Don’t Forget the Food!
My 9-year-old grandson, Jack, seems to have a heart for prayer. I have noticed that heart recently when he was eating at Grammy and Grampy’s and we asked him if he would pray our before-meal prayer. He gladly agreed and then took off praying.
He thanked God for family, blessings he had experienced at school—like finding a best friend–, for his stuff, etc. Then he “came against” Covid and prayed for its removal. But he forgot to thank God for the food! No biggie! But I chuckled at this omission the multiple times he prayed.
This problem—forgetting the primary reason for the prayer—is not unprecedented on the pages of Scripture.
Jeremiah, when Babylon was at the gates of Jerusalem, about to overrun it, goes to prayer (Jeremiah 32:17-25). The first 75% of the prayer he just praises God for who He is, and then lists some miraculous things God did in the past for Israel. Then it is almost like he remembers, “oh yeah, I’m supposed to be praying about the pending attack,” and he offers a short statement about Babylon.
Paul, in Philippians 4:4-8 seems to emphasize that rejoicing, offering thanks, thinking about positive things is more important than our requests if we want peace in our lives.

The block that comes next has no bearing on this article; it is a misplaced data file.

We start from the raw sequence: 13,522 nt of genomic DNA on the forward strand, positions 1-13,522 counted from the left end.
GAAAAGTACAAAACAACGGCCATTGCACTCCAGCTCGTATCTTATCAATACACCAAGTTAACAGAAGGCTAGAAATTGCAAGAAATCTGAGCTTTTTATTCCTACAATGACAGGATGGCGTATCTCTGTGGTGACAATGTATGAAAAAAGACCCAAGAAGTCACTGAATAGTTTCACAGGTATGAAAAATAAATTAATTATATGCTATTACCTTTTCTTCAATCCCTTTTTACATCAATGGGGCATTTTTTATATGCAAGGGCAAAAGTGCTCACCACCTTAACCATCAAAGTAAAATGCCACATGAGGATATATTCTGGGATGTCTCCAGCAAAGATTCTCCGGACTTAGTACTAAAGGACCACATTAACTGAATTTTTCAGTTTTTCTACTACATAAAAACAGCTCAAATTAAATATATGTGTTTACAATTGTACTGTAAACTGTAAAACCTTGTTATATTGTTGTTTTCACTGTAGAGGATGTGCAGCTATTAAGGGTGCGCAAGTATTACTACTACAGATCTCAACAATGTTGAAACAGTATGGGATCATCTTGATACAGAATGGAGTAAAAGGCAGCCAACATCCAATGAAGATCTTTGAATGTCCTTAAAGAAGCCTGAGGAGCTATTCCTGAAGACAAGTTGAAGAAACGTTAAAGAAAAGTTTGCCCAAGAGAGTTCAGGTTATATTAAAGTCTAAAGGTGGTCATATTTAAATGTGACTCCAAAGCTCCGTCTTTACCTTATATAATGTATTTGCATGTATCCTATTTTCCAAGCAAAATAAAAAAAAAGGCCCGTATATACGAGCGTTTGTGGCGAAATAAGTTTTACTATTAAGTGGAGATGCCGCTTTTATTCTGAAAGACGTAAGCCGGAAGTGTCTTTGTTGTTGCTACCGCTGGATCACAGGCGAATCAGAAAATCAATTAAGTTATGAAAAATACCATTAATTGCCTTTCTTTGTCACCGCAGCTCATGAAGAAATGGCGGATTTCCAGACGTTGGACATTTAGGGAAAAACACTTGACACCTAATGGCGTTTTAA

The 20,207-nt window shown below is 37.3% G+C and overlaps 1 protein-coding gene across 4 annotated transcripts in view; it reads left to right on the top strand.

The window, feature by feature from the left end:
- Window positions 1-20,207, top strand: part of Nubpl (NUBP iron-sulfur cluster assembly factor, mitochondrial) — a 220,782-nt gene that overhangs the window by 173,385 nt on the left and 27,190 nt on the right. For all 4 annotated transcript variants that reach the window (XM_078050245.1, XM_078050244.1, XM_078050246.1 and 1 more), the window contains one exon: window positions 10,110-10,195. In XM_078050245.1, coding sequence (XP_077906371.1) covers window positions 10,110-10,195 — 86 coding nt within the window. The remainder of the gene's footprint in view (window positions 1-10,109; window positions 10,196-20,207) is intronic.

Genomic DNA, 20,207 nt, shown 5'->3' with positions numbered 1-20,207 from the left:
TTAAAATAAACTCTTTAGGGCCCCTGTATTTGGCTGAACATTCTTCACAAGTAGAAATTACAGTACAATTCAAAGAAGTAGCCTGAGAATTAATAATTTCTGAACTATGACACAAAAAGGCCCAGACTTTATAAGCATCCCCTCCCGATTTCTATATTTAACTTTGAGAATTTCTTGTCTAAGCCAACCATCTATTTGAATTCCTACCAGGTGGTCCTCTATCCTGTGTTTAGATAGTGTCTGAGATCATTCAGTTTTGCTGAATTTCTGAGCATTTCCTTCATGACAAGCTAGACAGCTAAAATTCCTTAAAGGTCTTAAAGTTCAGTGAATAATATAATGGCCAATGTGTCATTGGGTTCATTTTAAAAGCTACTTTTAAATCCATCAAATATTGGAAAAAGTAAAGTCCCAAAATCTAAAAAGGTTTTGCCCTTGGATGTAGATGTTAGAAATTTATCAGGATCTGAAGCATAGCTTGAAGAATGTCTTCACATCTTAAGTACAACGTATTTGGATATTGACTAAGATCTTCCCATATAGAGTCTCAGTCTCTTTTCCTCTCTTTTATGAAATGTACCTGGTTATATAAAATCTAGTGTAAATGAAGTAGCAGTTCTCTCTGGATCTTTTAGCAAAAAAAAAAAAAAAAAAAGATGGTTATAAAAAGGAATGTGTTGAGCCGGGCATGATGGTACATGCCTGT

Even Jesus in the Sermon on the Mount (Matthew 6) where He taught about prayer, ended the entire teaching by telling us not to worry about everyday stuff like food, clothes, and so on. Rather, we should “seek first his kingdom and his righteousness, and all these things will be given to you as well” (v 33).
A Better Focus
Most of us spend the bulk of our prayer times putting our needs and the needs of others before the Father. While there is noting wrong with praying about needs, we might benefit more if we focused on God, rather than on the need when we prayed.
First, Increase the amount of time you spend praising God for who He is. Jesus taught His disciples to begin with recognizing who God is. Their passionate prayer in Acts 4 when they were threatened with their lives, started by recognizing who God was. This enabled them to have more of a “bring it on” attitude rather than a “get us out of this” attitude in their prayer. The result: the place was shaken; they were filled with the Holy Spirit; and they proclaimed the word of God boldly (Acts 4:31).
Second, before giving a list of needs, spend real time thanking God for what He has done for you in the past! This will be a powerful source of faith for you! As you remember God’s faithfulness in your life, the issues you want to see Him fix, become less important to list.
And if we forget to pray for the food like my grandson Jack? No problem. Those things work themselves out when we simply seek His Kingdom and righteousness!
–Jonathan Graf is the publisher of Prayer Connect magazine and the author of 5 books on prayer including The Power of Personal Prayer and Praying Like Paul.
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